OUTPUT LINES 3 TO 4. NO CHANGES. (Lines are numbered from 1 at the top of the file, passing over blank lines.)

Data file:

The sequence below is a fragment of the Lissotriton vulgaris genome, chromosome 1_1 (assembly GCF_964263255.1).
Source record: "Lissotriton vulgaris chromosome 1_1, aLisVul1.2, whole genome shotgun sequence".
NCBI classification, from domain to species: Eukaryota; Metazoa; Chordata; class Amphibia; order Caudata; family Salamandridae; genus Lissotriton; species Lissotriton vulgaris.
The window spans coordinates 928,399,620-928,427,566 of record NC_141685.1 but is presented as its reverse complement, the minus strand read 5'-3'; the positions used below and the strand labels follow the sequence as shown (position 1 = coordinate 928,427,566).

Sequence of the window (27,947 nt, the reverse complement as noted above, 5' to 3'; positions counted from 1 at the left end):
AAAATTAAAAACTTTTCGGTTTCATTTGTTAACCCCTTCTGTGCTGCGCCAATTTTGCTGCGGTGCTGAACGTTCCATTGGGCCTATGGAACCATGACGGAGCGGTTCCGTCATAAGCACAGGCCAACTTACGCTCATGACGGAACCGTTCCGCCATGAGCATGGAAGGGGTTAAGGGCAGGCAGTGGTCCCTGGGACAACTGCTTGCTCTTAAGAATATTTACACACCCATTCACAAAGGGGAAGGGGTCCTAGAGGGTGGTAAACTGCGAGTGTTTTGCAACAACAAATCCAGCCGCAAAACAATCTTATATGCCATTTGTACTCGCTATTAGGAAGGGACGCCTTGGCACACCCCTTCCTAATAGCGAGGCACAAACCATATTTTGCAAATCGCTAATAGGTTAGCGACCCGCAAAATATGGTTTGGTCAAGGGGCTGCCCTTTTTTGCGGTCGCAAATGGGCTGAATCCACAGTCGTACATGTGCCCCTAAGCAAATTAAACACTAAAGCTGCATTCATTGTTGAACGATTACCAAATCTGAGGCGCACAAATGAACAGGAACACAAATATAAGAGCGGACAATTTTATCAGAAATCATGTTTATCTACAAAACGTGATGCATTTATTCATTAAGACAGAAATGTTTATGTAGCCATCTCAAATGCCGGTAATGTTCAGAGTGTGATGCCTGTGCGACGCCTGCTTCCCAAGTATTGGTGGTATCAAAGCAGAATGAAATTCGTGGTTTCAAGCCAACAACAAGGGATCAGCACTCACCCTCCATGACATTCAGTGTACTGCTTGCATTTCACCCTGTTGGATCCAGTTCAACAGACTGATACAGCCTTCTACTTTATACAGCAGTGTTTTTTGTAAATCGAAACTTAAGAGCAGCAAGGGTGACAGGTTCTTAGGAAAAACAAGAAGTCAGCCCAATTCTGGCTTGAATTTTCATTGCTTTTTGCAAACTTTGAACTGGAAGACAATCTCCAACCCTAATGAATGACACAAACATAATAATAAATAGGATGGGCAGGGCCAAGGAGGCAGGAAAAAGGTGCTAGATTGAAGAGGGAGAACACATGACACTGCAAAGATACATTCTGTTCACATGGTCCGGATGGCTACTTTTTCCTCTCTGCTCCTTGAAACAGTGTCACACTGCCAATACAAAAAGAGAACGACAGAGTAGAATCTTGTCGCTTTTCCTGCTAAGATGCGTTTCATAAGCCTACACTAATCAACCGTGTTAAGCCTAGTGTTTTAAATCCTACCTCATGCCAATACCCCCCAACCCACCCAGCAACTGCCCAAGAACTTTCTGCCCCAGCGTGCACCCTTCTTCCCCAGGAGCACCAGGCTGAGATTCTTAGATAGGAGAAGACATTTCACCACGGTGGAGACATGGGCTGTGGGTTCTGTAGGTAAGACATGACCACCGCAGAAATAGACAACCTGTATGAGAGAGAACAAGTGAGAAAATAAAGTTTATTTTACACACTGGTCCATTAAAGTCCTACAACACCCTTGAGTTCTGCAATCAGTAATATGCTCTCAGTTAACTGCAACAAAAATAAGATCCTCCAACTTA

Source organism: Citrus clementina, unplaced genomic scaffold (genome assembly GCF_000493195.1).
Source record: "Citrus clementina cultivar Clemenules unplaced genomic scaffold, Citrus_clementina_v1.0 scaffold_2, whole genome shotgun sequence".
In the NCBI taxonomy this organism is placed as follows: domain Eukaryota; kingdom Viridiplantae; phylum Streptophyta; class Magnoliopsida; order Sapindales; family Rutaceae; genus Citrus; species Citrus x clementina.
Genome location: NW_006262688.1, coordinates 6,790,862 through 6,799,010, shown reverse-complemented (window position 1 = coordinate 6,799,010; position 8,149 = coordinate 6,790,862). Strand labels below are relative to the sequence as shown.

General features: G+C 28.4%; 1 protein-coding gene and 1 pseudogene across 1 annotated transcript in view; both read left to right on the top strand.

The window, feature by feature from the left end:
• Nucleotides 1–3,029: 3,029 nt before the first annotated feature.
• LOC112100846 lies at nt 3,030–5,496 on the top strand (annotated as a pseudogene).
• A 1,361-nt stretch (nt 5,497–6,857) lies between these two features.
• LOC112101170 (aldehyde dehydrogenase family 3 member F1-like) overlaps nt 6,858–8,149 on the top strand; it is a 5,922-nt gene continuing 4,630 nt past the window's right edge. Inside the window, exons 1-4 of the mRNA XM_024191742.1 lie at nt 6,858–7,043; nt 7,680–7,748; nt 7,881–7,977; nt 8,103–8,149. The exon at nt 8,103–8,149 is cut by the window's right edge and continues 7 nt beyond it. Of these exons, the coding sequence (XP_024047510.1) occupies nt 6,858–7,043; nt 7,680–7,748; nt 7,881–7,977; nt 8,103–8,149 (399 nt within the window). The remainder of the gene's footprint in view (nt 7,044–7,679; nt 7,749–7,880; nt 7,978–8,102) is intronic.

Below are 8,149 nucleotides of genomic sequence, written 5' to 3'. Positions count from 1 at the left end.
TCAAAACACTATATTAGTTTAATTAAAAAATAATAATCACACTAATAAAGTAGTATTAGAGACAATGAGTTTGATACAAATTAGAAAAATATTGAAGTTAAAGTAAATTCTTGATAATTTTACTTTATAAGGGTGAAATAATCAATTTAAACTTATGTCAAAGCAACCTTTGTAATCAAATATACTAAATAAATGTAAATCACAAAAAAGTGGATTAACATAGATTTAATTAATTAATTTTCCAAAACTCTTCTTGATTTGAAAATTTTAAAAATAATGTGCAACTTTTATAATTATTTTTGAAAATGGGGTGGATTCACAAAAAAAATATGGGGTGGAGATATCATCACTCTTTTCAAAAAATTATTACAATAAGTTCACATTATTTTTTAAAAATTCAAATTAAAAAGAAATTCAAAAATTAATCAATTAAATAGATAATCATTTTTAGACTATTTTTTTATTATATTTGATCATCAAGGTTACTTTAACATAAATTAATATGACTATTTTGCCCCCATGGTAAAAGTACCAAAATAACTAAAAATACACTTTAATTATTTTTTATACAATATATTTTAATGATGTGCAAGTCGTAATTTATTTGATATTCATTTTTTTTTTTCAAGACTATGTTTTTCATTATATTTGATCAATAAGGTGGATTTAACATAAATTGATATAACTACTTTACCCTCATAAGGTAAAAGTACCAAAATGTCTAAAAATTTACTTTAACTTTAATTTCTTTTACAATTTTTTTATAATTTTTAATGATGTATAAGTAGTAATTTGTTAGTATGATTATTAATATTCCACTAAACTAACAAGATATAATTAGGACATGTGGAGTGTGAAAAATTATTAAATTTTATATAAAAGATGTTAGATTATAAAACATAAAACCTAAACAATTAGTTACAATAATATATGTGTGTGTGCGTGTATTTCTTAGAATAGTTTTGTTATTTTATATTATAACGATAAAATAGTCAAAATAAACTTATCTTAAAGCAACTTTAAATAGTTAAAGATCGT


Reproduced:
NCBI classification, from domain to species: Eukaryota; Metazoa; Chordata; class Amphibia; order Caudata; family Salamandridae; genus Lissotriton; species Lissotriton vulgaris.
The window spans coordinates 928,399,620-928,427,566 of record NC_141685.1 but is presented as its reverse complement, the minus strand read 5'-3'; the positions used below and the strand labels follow the sequence as shown (position 1 = coordinate 928,427,566).